What is Obsessive Compulsive Disorder (OCD)?
OCD Can Worsen if Diagnosis and Exposure Therapy is delayed. When Symptoms Appear, Cognitive Behavioral Therapy/Exposure and Ritual Prevention treatment can Help.
Sufferers of Obsessive Compulsive Disorder (OCD) experience symptoms that include recurrent, unwanted, obsessive thoughts, as well as rituals, also known as “compulsions,” which they believe they cannot control. OCD compulsions – such as frequent hand washing, counting, checking, or cleaning – are often done with the hope of preventing obsessive thoughts or making them go away.
Anxiety is increased when these rituals are not done. But performing the obsessive compulsive actions only provides temporary relief. Left untreated, obsessions and the need to perform rituals can take over a person’s life. As is the case with other anxiety disorders, OCD sufferers who think they are cured may relapse. Therefore, relapse prevention is an important component of treatment.
Effective treatments for Obsessive Compulsive Disorder are available. Susan Haverty, MFT, is a licensed Sacramento Cognitive Behavioral Therapist whose practice is devoted solely to behavioral assessment and the treating of anxiety disorders such as OCD. She uses Cognitive Behavioral Therapy and exposure and response prevention when appropriate to successfully help patients and their families regain a more balanced and more rewarding life.
More About Obsessive Compulsive Disorder (OCD)
About 2.2 million American adults are affected by OCD.
OCD affects both men and women equally.
OCD typically begins during childhood, adolescence and/or early adulthood. At least one-third of the cases of adult OCD began in childhood. Research also indicates that OCD might run in families. However, family problems or attitudes learned in childhood, such as an inordinate emphasis on cleanliness, or a belief that certain thoughts are dangerous or unacceptable; do not cause Obsessive Compulsive Disorder.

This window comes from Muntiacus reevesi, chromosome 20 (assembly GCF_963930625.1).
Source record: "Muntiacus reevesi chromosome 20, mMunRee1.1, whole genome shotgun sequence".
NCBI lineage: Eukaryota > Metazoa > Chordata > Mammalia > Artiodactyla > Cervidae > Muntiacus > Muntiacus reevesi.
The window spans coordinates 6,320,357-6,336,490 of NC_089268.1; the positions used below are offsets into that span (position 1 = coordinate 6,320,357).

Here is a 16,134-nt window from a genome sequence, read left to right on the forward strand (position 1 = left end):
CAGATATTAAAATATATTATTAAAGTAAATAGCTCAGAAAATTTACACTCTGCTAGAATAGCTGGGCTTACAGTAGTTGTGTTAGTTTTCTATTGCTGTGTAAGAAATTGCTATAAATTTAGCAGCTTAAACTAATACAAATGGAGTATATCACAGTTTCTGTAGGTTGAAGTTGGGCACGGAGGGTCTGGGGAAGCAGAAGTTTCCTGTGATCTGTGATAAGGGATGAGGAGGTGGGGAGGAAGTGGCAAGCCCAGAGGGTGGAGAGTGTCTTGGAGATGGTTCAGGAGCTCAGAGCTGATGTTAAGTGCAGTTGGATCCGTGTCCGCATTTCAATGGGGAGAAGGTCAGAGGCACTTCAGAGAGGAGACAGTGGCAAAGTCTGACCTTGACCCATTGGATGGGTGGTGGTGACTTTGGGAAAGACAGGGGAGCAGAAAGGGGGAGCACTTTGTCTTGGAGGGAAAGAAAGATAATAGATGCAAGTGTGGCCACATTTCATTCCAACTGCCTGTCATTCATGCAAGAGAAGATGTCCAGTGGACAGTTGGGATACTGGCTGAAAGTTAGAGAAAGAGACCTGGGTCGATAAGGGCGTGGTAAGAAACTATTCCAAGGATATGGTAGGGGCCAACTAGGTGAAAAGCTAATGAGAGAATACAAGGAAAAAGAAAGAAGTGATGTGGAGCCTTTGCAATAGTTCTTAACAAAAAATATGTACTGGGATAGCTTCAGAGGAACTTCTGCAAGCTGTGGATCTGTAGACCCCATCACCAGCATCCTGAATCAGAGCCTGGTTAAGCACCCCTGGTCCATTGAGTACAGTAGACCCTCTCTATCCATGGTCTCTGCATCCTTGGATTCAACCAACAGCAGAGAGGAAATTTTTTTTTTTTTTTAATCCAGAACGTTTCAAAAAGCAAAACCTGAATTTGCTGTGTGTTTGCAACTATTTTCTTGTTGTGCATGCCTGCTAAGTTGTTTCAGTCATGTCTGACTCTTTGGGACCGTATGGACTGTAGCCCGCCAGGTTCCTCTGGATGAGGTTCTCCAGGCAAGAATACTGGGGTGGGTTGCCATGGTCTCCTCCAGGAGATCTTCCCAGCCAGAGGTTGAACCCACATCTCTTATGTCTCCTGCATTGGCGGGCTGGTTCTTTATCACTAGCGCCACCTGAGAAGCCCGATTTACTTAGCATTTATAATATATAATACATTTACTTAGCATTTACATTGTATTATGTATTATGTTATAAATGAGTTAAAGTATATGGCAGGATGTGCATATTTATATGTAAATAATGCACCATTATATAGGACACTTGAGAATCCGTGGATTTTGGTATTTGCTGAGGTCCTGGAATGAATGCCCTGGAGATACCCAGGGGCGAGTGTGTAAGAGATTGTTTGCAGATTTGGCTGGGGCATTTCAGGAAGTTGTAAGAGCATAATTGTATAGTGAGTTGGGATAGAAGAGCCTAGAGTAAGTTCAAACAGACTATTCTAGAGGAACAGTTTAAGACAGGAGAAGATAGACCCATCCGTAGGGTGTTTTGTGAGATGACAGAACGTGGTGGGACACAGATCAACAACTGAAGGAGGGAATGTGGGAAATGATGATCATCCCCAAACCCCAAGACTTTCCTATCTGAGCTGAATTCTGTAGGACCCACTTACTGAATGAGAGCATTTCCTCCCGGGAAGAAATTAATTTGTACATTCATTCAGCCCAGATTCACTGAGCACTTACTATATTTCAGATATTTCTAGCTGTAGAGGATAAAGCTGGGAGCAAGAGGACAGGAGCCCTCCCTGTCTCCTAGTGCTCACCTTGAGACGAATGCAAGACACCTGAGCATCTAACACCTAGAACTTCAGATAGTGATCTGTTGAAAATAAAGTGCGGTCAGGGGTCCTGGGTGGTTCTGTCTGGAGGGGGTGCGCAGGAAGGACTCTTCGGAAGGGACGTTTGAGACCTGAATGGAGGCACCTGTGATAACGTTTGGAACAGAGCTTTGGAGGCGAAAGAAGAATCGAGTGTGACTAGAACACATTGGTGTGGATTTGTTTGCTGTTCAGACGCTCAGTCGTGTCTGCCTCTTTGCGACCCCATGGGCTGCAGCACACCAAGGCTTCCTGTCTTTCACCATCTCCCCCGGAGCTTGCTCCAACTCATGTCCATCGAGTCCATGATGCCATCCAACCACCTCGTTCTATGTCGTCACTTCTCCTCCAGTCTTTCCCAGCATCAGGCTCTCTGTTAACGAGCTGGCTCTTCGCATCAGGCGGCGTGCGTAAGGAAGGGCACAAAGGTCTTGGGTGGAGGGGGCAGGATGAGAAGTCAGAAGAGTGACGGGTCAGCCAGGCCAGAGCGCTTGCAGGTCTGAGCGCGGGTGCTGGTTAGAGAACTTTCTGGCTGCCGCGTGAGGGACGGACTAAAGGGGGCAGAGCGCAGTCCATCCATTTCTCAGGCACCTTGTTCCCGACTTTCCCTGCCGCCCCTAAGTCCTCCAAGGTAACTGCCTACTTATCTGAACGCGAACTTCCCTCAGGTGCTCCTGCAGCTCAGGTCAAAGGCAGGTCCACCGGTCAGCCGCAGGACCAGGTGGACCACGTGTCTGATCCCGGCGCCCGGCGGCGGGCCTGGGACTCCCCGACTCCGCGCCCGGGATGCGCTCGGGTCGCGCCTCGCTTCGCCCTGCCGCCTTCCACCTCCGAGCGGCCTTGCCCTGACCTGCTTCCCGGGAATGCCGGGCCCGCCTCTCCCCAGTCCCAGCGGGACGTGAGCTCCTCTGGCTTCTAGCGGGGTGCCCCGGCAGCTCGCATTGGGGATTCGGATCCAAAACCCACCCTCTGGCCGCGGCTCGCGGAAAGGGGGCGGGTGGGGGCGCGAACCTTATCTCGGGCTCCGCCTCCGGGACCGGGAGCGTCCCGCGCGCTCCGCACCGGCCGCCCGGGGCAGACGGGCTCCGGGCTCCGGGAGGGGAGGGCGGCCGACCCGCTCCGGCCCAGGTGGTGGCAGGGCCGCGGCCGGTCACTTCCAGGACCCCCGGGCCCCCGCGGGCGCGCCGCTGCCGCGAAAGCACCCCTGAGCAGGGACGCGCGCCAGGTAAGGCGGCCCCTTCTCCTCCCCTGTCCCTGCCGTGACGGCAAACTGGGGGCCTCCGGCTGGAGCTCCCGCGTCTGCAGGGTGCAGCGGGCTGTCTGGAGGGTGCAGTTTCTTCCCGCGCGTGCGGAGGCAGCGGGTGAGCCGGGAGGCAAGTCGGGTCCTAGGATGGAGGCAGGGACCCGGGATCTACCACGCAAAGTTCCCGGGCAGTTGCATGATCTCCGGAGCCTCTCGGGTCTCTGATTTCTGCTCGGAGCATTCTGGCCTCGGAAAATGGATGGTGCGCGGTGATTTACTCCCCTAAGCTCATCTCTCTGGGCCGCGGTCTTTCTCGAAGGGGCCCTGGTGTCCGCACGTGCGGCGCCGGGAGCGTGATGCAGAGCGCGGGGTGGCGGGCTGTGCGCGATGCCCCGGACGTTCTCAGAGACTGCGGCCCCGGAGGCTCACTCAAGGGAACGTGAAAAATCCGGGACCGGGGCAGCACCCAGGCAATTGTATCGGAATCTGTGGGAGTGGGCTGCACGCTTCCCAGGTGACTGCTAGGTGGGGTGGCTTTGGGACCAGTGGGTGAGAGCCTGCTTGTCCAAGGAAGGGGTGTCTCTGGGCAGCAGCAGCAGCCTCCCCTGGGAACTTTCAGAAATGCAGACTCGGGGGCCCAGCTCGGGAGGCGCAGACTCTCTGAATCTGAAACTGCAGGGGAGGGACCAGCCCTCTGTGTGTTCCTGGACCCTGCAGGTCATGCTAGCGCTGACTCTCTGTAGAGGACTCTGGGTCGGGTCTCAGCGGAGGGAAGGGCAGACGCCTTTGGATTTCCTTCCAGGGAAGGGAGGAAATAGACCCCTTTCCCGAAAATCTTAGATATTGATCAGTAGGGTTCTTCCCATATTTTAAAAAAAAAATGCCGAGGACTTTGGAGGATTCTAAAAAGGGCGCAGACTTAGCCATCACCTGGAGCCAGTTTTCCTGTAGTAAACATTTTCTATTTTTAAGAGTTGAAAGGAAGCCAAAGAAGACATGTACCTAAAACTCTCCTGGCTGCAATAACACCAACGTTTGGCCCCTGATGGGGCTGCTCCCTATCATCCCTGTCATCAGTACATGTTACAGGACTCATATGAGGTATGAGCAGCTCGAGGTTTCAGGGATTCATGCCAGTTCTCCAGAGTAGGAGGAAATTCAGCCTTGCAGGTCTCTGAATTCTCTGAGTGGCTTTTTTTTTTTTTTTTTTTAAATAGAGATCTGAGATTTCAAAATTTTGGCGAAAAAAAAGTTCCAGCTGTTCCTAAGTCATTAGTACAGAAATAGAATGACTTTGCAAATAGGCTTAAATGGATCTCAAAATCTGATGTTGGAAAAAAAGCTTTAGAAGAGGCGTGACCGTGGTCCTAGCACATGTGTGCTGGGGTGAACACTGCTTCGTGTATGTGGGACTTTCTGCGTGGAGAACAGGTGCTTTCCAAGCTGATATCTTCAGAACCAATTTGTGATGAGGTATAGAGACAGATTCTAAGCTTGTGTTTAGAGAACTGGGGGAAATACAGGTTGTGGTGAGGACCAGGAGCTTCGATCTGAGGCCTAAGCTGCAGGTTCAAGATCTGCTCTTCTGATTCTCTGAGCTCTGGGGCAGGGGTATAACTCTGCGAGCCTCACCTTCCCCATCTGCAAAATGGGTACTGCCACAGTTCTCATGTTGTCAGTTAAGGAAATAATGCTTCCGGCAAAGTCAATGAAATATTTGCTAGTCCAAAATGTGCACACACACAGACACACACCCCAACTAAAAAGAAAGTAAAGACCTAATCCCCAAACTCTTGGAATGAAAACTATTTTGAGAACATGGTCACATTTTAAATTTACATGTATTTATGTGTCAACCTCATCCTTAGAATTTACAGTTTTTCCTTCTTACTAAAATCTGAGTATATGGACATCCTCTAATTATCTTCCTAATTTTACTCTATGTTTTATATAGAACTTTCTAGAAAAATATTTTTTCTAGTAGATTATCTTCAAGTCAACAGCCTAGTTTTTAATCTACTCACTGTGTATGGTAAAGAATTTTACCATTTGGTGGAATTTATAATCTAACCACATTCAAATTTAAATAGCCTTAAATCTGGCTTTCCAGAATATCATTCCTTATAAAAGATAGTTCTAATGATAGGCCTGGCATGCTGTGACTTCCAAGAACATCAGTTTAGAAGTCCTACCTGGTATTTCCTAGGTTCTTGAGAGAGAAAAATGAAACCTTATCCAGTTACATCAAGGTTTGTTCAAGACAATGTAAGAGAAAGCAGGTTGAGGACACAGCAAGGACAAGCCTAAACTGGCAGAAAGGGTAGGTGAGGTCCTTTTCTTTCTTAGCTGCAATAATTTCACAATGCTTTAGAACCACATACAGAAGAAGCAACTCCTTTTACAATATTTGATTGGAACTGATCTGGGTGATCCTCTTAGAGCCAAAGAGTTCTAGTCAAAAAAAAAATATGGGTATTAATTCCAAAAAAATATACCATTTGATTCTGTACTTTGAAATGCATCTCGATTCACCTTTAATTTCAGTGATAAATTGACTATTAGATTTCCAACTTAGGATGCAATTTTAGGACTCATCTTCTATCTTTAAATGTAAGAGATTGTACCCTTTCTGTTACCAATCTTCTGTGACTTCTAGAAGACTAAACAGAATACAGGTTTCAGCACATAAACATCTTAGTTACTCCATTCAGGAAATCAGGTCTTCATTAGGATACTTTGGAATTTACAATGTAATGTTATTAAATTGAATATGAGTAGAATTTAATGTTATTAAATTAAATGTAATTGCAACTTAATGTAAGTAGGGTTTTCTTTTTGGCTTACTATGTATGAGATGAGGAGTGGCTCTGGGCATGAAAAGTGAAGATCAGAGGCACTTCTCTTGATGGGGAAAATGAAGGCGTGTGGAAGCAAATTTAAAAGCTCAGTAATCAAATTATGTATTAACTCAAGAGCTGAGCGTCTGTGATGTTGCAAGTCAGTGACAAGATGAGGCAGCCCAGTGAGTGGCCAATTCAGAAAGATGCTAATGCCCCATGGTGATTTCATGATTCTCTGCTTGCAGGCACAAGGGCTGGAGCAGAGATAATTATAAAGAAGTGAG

Substance abuse and depression
Along with eating disorders, attention deficit hyperactivity disorder or other anxiety disorders such as phobias may accompany Obsessive Compulsive Disorder. Symptoms of OCD can also coexist and be part of other disorders such as Tourette’s syndrome. Diagnosing and treating OCD becomes more complicated when coexisting with other disorders. The other disorders must also be diagnosed and treated if OCD is to be successfully treated.
How does someone get OCD?
There is growing evidence that OCD represents abnormal functioning of brain circuitry. Brain imaging studies using a technique called positron emission tomography (PET) have compared people with and without Obsessive Compulsive Disorder. Those with OCD have different brain activity patterns from people with other mental illnesses or people with no mental illness at all. PET scans have provided graphic proof showing that behavioral therapy and medication together can be beneficial to patients with OCD.
General Treatments for OCD
Treatments for OCD have been developed through research. While Cognitive Behavioral Therapy alone has been shown to be an effective OCD therapy, combining medications and Cognitive Behavioral Therapy has also been proven to work on patients with Obsessive Compulsive Disorder.
A Cognitive Behavioral Therapy technique known as “exposure and ritual prevention” is the treatment of choice for OCD sufferers. This approach deliberately and voluntarily exposes a patient to whatever triggers the obsessive thoughts. Susan then teaches patients how to deal with anxiety and avoid performing the compulsive rituals. A patient considering this specialized treatment should be satisfied that the therapist has extensive experience in treating OCD, and has a sizable percentage of Obsessive Compulsive Disorder patients.
Family therapy is also often an integral part of Susan’s treatment of OCD patients.
Get Counseling When OCD Symptoms Appear
If you suspect that you or a loved one has Obsessive Compulsive Disorder and you want an expert with a lot of experience call the Sacramento office of Susan Haverty at (916) 353-0750 to make an appointment.
Susan has patients from the greater Sacramento area, including West Sacramento, Citrus Heights, Elk Grove, Roseville, Folsom, Davis, Rancho Cordova, Yuba City, Rocklin and Woodland.